There are several interpretations for this phenomenon. Small-cap firms are more of a credit risk, so the availability and ease of financing is more critical for these companies. Another mechanism is market sentiment. Small caps are generally considered more speculative. In an environment in which credit conditions are easing, volatility is typically lower and investors are more willing to embrace risk.

History supports this thesis, according to an analysis using data accessible via Bloomberg. Looking back over the past fifteen years, in months when high yield credit spreads were widening, indicating tighter financial conditions and more risk aversion, the S&P 500 outperformed the Russell 2000 by an average of roughly 0.45 percent.

However, when financial conditions were easing, indicated by tighter credit spreads, the Russell 2000 outperformed by roughly 1 percent a month. This dynamic was supportive of small-cap performance for most of the period from the spring of 2012 through early 2014. Then, as credit conditions started to turn last spring, the environment became less favorable for small caps. Since last July, small caps have underperformed large caps by around 50 bps a month, Bloomberg data show.

The key lesson is to watch not only earnings, but also what investors are willing to pay for those earnings. While I don’t expect a significant deterioration in credit markets next year, conditions are turning less favorable: corporate leverage is higher, default rates are rising and with oil hovering near $40, energy issuers are at risk. If spreads do continue to widen in 2016, there’s a case for again tilting toward the safety of larger firms.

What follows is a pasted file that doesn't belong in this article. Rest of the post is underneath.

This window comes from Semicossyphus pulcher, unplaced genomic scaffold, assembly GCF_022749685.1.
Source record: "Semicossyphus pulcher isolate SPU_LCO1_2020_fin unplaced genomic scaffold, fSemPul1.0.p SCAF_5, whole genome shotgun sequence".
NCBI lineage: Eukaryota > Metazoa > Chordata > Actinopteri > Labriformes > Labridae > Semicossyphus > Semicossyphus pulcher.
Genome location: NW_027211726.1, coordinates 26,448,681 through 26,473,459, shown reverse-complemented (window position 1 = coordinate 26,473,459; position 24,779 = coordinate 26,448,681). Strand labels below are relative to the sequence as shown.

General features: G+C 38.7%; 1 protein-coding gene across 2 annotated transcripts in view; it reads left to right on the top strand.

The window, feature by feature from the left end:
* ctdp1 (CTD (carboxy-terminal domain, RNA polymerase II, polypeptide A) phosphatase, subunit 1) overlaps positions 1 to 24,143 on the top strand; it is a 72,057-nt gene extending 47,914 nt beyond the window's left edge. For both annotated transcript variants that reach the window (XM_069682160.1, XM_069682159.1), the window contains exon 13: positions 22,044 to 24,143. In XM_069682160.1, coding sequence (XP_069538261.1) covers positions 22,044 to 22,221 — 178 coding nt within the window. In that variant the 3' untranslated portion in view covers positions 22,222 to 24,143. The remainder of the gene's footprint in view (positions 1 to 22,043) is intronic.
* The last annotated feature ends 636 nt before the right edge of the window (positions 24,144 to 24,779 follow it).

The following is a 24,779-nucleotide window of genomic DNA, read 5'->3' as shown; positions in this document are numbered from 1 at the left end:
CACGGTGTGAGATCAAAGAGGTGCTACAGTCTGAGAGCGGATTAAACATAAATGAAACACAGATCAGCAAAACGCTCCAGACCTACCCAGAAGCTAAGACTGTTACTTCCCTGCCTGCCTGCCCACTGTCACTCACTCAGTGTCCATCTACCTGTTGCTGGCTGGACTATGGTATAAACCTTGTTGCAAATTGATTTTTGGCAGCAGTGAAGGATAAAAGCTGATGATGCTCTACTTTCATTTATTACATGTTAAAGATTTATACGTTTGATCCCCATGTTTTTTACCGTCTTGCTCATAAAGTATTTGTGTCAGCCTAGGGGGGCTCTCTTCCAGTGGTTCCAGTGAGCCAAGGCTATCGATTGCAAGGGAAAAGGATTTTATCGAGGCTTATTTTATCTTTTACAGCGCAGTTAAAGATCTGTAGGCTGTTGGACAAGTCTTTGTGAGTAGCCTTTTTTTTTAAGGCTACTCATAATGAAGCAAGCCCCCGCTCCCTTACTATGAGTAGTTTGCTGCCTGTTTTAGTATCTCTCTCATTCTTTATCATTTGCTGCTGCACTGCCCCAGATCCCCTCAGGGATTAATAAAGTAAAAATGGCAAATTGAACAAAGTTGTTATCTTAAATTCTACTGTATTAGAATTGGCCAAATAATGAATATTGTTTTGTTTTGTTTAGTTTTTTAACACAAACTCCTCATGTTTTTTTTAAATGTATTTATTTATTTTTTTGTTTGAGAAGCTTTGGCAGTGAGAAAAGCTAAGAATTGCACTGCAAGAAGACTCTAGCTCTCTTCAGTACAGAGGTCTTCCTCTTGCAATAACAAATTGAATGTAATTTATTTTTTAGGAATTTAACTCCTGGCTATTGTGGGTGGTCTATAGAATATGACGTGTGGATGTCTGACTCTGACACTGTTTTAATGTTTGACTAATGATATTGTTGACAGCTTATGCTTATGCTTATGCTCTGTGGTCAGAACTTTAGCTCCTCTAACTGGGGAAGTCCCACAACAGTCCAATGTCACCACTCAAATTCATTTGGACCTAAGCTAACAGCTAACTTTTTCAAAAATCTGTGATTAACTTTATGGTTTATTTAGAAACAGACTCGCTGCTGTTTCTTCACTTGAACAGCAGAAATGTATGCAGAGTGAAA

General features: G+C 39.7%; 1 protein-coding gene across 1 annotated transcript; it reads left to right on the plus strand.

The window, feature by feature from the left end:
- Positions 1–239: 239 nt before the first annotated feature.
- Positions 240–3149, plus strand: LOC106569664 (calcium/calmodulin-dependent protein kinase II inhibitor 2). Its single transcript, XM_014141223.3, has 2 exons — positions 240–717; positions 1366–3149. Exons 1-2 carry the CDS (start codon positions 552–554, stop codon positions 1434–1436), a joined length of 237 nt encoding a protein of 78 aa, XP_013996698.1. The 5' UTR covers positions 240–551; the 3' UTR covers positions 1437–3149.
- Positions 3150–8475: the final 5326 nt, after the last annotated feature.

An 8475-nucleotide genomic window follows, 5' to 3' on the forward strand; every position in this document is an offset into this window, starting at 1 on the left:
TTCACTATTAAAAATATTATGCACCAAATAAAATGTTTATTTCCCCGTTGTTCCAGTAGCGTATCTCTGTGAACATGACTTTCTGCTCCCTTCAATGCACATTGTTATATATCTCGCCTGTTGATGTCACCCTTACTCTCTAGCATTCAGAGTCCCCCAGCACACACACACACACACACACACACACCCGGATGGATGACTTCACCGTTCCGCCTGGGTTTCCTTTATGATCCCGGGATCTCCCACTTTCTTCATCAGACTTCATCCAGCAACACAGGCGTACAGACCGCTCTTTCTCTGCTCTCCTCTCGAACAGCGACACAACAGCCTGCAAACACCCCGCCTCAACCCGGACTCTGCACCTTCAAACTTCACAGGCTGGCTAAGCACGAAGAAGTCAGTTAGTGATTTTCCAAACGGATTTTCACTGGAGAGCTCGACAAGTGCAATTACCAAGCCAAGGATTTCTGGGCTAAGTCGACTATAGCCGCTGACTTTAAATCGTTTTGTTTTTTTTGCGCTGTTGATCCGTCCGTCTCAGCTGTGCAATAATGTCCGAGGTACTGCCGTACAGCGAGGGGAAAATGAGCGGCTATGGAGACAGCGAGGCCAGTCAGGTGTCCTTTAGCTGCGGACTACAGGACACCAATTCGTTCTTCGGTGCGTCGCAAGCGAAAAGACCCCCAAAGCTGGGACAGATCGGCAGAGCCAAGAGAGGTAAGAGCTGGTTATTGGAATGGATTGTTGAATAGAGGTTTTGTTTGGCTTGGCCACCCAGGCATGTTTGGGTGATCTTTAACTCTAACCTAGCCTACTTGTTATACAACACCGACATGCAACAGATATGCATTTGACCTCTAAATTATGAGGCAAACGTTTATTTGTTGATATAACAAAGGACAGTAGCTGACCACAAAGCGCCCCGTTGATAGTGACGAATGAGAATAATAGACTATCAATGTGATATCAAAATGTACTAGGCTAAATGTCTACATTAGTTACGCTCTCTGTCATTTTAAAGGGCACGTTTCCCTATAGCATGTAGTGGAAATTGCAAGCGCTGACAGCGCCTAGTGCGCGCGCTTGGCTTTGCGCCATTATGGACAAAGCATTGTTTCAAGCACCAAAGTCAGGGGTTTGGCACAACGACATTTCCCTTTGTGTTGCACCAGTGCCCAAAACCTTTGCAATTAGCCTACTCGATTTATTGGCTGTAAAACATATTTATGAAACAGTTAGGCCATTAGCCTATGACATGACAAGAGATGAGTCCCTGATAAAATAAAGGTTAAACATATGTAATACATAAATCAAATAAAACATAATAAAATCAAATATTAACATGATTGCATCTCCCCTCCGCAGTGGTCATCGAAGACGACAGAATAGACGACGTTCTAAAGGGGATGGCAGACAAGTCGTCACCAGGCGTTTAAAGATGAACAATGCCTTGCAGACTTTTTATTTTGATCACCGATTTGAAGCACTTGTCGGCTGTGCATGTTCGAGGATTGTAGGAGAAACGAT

Russ Koesterich, CFA, is the Chief Investment Strategist for BlackRock. He is a regular contributor to The Blog.

 

This material is not intended to be relied upon as a forecast, research or investment advice, and is not a recommendation, offer or solicitation to buy or sell any securities or to adopt any investment strategy. The opinions expressed are as of November 2015 and may change as subsequent conditions vary. The information and opinions contained in this post are derived from proprietary and nonproprietary sources deemed by BlackRock to be reliable, are not necessarily all-inclusive and are not guaranteed as to accuracy. As such, no warranty of accuracy or reliability is given and no responsibility arising in any other way for errors and omissions (including responsibility to any person by reason of negligence) is accepted by BlackRock, its officers, employees or agents. This post may contain “forward-looking” information that is not purely historical in nature. Such information may include, among other things, projections and forecasts. There is no guarantee that any forecasts made will come to pass. Reliance upon information in this post is at the sole discretion of the reader. BlackRock makes no representations or warranties regarding the advisability of investing in any product or service offered by CircleBlack. BlackRock has no obligation or liability in connection with the operation, marketing, trading or sale of any product or service offered by CircleBlack.

©2015 BlackRock, Inc. All rights reserved. iSHARES and BLACKROCK are registered trademarks of BlackRock, Inc., or its subsidiaries. All other marks are the property of their respective owners.

iS-17234